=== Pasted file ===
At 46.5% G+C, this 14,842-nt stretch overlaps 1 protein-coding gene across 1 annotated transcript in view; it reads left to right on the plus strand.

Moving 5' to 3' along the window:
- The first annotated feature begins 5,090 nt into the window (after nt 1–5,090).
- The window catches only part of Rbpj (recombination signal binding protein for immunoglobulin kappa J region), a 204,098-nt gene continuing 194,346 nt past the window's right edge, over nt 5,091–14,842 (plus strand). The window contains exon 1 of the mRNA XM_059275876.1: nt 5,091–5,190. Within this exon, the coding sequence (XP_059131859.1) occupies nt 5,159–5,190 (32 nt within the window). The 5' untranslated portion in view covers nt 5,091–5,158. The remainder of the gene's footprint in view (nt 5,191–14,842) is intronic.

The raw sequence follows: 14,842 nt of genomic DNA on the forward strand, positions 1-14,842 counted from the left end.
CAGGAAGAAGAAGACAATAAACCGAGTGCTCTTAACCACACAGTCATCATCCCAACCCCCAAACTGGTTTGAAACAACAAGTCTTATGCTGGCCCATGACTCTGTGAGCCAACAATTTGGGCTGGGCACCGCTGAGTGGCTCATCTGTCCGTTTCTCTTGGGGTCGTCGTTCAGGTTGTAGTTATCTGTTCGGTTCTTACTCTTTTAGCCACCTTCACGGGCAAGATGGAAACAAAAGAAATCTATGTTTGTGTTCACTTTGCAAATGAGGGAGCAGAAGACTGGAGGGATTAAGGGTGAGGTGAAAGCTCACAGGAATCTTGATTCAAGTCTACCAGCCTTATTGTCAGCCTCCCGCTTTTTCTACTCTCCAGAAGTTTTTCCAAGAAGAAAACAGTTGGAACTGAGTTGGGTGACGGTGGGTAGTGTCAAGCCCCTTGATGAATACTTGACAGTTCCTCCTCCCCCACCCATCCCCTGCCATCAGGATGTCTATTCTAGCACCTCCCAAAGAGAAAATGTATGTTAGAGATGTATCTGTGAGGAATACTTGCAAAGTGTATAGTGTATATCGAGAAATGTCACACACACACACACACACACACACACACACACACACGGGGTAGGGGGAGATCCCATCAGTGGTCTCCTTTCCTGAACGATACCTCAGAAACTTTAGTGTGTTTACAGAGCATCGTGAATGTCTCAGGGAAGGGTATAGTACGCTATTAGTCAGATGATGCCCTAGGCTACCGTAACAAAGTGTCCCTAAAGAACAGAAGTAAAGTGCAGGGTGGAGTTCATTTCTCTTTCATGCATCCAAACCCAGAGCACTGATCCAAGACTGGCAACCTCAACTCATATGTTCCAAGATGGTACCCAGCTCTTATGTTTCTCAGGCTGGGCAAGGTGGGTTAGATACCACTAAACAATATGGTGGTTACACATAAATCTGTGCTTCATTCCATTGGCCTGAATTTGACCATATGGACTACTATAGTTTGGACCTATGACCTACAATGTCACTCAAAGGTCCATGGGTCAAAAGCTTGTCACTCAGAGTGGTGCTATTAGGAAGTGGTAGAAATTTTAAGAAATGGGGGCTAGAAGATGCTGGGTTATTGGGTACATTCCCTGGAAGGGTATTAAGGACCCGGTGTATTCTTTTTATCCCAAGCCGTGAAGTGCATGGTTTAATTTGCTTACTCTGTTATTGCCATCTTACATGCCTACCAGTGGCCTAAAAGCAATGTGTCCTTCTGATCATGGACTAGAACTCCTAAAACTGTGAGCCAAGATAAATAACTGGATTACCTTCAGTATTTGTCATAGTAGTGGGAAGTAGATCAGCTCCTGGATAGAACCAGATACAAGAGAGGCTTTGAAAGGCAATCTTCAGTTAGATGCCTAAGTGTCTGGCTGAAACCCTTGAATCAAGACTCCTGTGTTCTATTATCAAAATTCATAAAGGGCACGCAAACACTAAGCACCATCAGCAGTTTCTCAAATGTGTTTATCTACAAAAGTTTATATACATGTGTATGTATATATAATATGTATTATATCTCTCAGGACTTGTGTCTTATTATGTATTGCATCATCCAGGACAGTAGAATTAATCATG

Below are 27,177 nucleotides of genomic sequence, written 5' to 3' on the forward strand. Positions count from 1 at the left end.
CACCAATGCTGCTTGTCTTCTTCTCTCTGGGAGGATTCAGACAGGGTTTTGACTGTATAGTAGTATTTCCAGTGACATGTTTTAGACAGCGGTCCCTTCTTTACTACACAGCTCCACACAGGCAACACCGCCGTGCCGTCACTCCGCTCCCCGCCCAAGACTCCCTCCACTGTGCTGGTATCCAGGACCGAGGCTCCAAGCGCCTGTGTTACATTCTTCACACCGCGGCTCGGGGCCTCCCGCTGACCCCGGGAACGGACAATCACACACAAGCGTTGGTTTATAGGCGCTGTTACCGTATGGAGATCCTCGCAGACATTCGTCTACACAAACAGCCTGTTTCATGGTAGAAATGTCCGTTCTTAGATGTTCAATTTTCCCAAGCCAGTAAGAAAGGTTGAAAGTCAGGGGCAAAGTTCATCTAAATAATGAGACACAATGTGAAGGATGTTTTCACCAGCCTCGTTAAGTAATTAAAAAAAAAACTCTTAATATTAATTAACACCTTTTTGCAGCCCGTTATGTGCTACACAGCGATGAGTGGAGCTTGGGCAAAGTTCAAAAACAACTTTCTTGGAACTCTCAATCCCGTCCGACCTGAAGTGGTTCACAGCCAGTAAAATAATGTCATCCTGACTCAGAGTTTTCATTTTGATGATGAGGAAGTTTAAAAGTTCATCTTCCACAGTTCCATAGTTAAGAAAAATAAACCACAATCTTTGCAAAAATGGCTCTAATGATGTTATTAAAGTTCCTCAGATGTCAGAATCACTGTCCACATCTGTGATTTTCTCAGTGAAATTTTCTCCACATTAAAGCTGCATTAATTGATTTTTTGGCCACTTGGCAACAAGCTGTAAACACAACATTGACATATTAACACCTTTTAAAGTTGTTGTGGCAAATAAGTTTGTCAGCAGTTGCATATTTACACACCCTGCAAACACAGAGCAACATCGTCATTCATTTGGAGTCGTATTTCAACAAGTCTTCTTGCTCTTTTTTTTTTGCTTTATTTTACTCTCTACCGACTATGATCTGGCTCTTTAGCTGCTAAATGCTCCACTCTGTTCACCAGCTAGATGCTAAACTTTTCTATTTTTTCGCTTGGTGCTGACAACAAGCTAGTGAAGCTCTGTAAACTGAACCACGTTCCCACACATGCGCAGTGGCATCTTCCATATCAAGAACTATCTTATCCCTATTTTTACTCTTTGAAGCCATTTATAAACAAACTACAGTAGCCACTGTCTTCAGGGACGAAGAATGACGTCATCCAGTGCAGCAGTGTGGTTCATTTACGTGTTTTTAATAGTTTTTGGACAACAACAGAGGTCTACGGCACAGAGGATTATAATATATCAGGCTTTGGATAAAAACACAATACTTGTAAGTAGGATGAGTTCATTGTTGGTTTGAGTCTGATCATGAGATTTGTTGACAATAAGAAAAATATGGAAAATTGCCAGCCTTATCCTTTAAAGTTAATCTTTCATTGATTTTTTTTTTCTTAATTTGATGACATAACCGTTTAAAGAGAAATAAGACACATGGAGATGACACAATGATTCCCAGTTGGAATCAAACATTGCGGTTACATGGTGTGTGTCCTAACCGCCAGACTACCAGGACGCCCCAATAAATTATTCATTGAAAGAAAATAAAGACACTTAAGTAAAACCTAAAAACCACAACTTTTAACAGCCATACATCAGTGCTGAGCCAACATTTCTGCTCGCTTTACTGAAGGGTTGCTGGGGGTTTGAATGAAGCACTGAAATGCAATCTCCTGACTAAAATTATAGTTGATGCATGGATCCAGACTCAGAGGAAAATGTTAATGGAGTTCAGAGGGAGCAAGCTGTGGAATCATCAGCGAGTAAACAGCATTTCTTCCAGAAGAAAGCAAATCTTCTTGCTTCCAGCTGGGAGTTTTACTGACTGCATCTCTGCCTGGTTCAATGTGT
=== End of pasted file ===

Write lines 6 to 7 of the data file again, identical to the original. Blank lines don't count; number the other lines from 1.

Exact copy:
CAGGAAGAAGAAGACAATAAACCGAGTGCTCTTAACCACACAGTCATCATCCCAACCCCCAAACTGGTTTGAAACAACAAGTCTTATGCTGGCCCATGACTCTGTGAGCCAACAATTTGGGCTGGGCACCGCTGAGTGGCTCATCTGTCCGTTTCTCTTGGGGTCGTCGTTCAGGTTGTAGTTATCTGTTCGGTTCTTACTCTTTTAGCCACCTTCACGGGCAAGATGGAAACAAAAGAAATCTATGTTTGTGTTCACTTTGCAAATGAGGGAGCAGAAGACTGGAGGGATTAAGGGTGAGGTGAAAGCTCACAGGAATCTTGATTCAAGTCTACCAGCCTTATTGTCAGCCTCCCGCTTTTTCTACTCTCCAGAAGTTTTTCCAAGAAGAAAACAGTTGGAACTGAGTTGGGTGACGGTGGGTAGTGTCAAGCCCCTTGATGAATACTTGACAGTTCCTCCTCCCCCACCCATCCCCTGCCATCAGGATGTCTATTCTAGCACCTCCCAAAGAGAAAATGTATGTTAGAGATGTATCTGTGAGGAATACTTGCAAAGTGTATAGTGTATATCGAGAAATGTCACACACACACACACACACACACACACACACACACACGGGGTAGGGGGAGATCCCATCAGTGGTCTCCTTTCCTGAACGATACCTCAGAAACTTTAGTGTGTTTACAGAGCATCGTGAATGTCTCAGGGAAGGGTATAGTACGCTATTAGTCAGATGATGCCCTAGGCTACCGTAACAAAGTGTCCCTAAAGAACAGAAGTAAAGTGCAGGGTGGAGTTCATTTCTCTTTCATGCATCCAAACCCAGAGCACTGATCCAAGACTGGCAACCTCAACTCATATGTTCCAAGATGGTACCCAGCTCTTATGTTTCTCAGGCTGGGCAAGGTGGGTTAGATACCACTAAACAATATGGTGGTTACACATAAATCTGTGCTTCATTCCATTGGCCTGAATTTGACCATATGGACTACTATAGTTTGGACCTATGACCTACAATGTCACTCAAAGGTCCATGGGTCAAAAGCTTGTCACTCAGAGTGGTGCTATTAGGAAGTGGTAGAAATTTTAAGAAATGGGGGCTAGAAGATGCTGGGTTATTGGGTACATTCCCTGGAAGGGTATTAAGGACCCGGTGTATTCTTTTTATCCCAAGCCGTGAAGTGCATGGTTTAATTTGCTTACTCTGTTATTGCCATCTTACATGCCTACCAGTGGCCTAAAAGCAATGTGTCCTTCTGATCATGGACTAGAACTCCTAAAACTGTGAGCCAAGATAAATAACTGGATTACCTTCAGTATTTGTCATAGTAGTGGGAAGTAGATCAGCTCCTGGATAGAACCAGATACAAGAGAGGCTTTGAAAGGCAATCTTCAGTTAGATGCCTAAGTGTCTGGCTGAAACCCTTGAATCAAGACTCCTGTGTTCTATTATCAAAATTCATAAAGGGCACGCAAACACTAAGCACCATCAGCAGTTTCTCAAATGTGTTTATCTACAAAAGTTTATATACATGTGTATGTATATATAATATGTATTATATCTCTCAGGACTTGTGTCTTATTATGTATTGCATCATCCAGGACAGTAGAATTAATCATG

Below are 27,177 nucleotides of genomic sequence, written 5' to 3' on the forward strand. Positions count from 1 at the left end.